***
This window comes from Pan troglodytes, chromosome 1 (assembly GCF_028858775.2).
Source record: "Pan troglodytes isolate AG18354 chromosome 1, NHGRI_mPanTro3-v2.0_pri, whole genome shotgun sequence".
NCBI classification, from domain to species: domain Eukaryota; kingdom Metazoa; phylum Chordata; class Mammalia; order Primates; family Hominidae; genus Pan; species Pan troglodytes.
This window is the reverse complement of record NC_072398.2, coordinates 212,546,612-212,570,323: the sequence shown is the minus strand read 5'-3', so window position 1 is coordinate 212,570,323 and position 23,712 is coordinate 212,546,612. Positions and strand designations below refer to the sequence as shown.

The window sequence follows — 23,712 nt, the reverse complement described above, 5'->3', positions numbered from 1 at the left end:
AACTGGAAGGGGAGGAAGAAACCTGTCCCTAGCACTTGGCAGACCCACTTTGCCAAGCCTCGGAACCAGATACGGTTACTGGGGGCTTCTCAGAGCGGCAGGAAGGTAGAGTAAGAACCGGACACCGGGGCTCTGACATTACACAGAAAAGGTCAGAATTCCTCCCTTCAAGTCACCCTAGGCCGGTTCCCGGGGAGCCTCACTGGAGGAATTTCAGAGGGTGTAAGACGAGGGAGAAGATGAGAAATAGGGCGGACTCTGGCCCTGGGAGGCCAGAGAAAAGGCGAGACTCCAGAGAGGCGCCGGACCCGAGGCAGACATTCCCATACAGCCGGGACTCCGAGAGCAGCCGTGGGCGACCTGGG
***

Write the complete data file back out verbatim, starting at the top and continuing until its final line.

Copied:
This window comes from Pan troglodytes, chromosome 1 (assembly GCF_028858775.2).
Source record: "Pan troglodytes isolate AG18354 chromosome 1, NHGRI_mPanTro3-v2.0_pri, whole genome shotgun sequence".
NCBI classification, from domain to species: domain Eukaryota; kingdom Metazoa; phylum Chordata; class Mammalia; order Primates; family Hominidae; genus Pan; species Pan troglodytes.
This window is the reverse complement of record NC_072398.2, coordinates 212,546,612-212,570,323: the sequence shown is the minus strand read 5'-3', so window position 1 is coordinate 212,570,323 and position 23,712 is coordinate 212,546,612. Positions and strand designations below refer to the sequence as shown.

The window sequence follows — 23,712 nt, the reverse complement described above, 5'->3', positions numbered from 1 at the left end:
AACTGGAAGGGGAGGAAGAAACCTGTCCCTAGCACTTGGCAGACCCACTTTGCCAAGCCTCGGAACCAGATACGGTTACTGGGGGCTTCTCAGAGCGGCAGGAAGGTAGAGTAAGAACCGGACACCGGGGCTCTGACATTACACAGAAAAGGTCAGAATTCCTCCCTTCAAGTCACCCTAGGCCGGTTCCCGGGGAGCCTCACTGGAGGAATTTCAGAGGGTGTAAGACGAGGGAGAAGATGAGAAATAGGGCGGACTCTGGCCCTGGGAGGCCAGAGAAAAGGCGAGACTCCAGAGAGGCGCCGGACCCGAGGCAGACATTCCCATACAGCCGGGACTCCGAGAGCAGCCGTGGGCGACCTGGG